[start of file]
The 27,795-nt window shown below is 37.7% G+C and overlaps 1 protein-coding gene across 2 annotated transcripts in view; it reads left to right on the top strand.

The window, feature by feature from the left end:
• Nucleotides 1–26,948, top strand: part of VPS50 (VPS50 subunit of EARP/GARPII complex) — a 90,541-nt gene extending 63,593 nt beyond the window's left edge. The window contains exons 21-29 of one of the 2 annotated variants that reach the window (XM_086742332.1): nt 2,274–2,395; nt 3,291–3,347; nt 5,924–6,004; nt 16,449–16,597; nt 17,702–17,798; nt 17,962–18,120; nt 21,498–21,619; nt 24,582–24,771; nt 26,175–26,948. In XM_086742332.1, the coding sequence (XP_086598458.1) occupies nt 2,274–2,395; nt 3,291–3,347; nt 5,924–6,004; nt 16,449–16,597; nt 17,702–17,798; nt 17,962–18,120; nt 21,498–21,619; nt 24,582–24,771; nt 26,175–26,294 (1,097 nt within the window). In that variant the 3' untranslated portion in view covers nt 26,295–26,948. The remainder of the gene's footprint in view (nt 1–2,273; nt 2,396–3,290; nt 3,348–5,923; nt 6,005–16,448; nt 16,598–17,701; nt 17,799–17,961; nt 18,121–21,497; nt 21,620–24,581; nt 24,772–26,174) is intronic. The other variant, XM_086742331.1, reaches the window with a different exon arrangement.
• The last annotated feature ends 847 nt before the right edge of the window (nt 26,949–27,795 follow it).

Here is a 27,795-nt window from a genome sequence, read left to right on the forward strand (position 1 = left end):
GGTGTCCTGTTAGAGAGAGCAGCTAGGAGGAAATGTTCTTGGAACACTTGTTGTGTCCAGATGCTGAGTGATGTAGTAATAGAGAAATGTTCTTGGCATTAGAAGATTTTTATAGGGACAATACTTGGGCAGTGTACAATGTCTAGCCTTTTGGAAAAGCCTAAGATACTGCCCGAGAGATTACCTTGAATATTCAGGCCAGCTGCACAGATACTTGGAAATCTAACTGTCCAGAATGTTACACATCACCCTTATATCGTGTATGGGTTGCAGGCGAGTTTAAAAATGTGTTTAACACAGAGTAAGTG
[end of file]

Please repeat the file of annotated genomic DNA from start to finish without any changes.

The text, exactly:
The 27,795-nt window shown below is 37.7% G+C and overlaps 1 protein-coding gene across 2 annotated transcripts in view; it reads left to right on the top strand.

The window, feature by feature from the left end:
• Nucleotides 1–26,948, top strand: part of VPS50 (VPS50 subunit of EARP/GARPII complex) — a 90,541-nt gene extending 63,593 nt beyond the window's left edge. The window contains exons 21-29 of one of the 2 annotated variants that reach the window (XM_086742332.1): nt 2,274–2,395; nt 3,291–3,347; nt 5,924–6,004; nt 16,449–16,597; nt 17,702–17,798; nt 17,962–18,120; nt 21,498–21,619; nt 24,582–24,771; nt 26,175–26,948. In XM_086742332.1, the coding sequence (XP_086598458.1) occupies nt 2,274–2,395; nt 3,291–3,347; nt 5,924–6,004; nt 16,449–16,597; nt 17,702–17,798; nt 17,962–18,120; nt 21,498–21,619; nt 24,582–24,771; nt 26,175–26,294 (1,097 nt within the window). In that variant the 3' untranslated portion in view covers nt 26,295–26,948. The remainder of the gene's footprint in view (nt 1–2,273; nt 2,396–3,290; nt 3,348–5,923; nt 6,005–16,448; nt 16,598–17,701; nt 17,799–17,961; nt 18,121–21,497; nt 21,620–24,581; nt 24,772–26,174) is intronic. The other variant, XM_086742331.1, reaches the window with a different exon arrangement.
• The last annotated feature ends 847 nt before the right edge of the window (nt 26,949–27,795 follow it).

Here is a 27,795-nt window from a genome sequence, read left to right on the forward strand (position 1 = left end):
GGTGTCCTGTTAGAGAGAGCAGCTAGGAGGAAATGTTCTTGGAACACTTGTTGTGTCCAGATGCTGAGTGATGTAGTAATAGAGAAATGTTCTTGGCATTAGAAGATTTTTATAGGGACAATACTTGGGCAGTGTACAATGTCTAGCCTTTTGGAAAAGCCTAAGATACTGCCCGAGAGATTACCTTGAATATTCAGGCCAGCTGCACAGATACTTGGAAATCTAACTGTCCAGAATGTTACACATCACCCTTATATCGTGTATGGGTTGCAGGCGAGTTTAAAAATGTGTTTAACACAGAGTAAGTG